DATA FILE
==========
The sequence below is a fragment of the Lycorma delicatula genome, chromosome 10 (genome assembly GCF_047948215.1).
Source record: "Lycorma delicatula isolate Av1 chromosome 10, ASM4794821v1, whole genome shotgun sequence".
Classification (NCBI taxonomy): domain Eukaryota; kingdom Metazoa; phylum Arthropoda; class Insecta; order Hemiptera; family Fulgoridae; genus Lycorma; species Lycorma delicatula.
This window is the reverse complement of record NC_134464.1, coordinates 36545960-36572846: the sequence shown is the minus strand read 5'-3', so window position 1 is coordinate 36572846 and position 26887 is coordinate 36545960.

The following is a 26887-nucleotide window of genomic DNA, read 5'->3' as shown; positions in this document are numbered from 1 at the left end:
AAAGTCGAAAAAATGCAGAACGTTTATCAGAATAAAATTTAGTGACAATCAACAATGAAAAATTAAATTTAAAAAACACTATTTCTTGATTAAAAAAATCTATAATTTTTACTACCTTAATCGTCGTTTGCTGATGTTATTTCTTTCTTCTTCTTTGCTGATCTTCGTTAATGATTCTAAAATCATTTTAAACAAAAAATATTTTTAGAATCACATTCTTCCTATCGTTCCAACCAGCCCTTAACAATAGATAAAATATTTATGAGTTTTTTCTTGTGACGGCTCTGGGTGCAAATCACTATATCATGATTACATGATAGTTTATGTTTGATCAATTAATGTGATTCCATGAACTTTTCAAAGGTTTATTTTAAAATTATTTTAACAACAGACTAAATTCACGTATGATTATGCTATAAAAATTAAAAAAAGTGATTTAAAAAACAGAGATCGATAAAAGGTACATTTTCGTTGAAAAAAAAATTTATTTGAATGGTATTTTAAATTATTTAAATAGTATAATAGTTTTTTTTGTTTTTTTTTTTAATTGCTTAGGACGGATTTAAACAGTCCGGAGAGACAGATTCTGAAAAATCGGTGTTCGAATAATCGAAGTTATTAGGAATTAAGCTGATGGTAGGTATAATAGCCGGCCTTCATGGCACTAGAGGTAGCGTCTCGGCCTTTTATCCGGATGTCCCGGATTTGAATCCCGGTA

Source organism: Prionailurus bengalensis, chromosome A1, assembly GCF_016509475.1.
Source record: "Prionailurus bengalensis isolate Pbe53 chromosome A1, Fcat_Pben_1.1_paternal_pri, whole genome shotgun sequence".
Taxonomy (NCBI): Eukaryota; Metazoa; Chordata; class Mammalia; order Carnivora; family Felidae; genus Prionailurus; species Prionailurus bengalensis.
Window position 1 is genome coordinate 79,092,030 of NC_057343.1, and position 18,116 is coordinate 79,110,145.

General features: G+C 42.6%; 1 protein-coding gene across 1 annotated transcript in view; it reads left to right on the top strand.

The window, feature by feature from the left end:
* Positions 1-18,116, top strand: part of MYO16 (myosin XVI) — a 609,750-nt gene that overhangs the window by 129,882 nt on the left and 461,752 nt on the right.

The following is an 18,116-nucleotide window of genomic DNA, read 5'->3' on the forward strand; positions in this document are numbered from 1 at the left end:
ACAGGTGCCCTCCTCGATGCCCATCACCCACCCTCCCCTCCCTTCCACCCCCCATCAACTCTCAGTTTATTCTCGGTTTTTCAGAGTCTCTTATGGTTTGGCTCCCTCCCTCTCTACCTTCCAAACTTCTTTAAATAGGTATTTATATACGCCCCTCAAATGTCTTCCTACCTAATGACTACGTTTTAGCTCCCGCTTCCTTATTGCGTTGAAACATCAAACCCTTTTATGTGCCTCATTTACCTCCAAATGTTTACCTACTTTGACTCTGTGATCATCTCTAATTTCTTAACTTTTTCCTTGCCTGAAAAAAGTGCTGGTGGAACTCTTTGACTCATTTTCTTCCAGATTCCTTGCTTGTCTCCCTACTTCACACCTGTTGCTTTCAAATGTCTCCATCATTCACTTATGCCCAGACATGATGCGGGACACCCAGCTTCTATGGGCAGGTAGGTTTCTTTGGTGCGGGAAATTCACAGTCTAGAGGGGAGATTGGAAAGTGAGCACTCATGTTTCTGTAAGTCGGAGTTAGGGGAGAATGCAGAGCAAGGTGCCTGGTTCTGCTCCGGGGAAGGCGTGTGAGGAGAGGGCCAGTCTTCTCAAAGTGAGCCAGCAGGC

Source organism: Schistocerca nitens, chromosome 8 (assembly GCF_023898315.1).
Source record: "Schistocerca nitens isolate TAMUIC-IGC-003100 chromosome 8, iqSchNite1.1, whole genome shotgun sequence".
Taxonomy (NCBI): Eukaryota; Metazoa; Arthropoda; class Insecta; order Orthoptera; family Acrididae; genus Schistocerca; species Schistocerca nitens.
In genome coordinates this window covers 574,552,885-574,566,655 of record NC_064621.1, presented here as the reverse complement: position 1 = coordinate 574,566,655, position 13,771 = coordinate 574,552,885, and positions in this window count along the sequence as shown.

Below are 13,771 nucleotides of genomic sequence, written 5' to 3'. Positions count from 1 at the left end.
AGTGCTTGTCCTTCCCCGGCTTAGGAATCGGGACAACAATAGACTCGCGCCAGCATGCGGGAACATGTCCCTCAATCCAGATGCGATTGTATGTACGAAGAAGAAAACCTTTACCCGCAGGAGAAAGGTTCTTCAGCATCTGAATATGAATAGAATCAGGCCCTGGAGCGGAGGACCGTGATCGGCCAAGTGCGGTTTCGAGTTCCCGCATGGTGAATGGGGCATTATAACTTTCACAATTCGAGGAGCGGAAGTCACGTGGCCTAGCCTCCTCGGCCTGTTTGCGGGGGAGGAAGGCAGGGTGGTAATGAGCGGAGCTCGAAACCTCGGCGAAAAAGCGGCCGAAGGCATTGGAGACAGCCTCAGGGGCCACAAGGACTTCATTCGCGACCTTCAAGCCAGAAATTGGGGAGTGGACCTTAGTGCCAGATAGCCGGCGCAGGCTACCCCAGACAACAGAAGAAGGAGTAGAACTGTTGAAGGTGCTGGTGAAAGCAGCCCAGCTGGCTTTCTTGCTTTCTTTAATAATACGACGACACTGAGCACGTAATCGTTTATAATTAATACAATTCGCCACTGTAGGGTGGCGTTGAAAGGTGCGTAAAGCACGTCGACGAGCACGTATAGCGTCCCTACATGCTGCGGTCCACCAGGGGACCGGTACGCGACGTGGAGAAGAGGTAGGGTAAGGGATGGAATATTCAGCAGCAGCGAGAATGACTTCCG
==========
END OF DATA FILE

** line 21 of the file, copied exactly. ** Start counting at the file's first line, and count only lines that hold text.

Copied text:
AGTGCTTGTCCTTCCCCGGCTTAGGAATCGGGACAACAATAGACTCGCGCCAGCATGCGGGAACATGTCCCTCAATCCAGATGCGATTGTATGTACGAAGAAGAAAACCTTTACCCGCAGGAGAAAGGTTCTTCAGCATCTGAATATGAATAGAATCAGGCCCTGGAGCGGAGGACCGTGATCGGCCAAGTGCGGTTTCGAGTTCCCGCATGGTGAATGGGGCATTATAACTTTCACAATTCGAGGAGCGGAAGTCACGTGGCCTAGCCTCCTCGGCCTGTTTGCGGGGGAGGAAGGCAGGGTGGTAATGAGCGGAGCTCGAAACCTCGGCGAAAAAGCGGCCGAAGGCATTGGAGACAGCCTCAGGGGCCACAAGGACTTCATTCGCGACCTTCAAGCCAGAAATTGGGGAGTGGACCTTAGTGCCAGATAGCCGGCGCAGGCTACCCCAGACAACAGAAGAAGGAGTAGAACTGTTGAAGGTGCTGGTGAAAGCAGCCCAGCTGGCTTTCTTGCTTTCTTTAATAATACGACGACACTGAGCACGTAATCGTTTATAATTAATACAATTCGCCACTGTAGGGTGGCGTTGAAAGGTGCGTAAAGCACGTCGACGAGCACGTATAGCGTCCCTACATGCTGCGGTCCACCAGGGGACCGGTACGCGACGTGGAGAAGAGGTAGGGTAAGGGATGGAATATTCAGCAGCAGCGAGAATGACTTCCG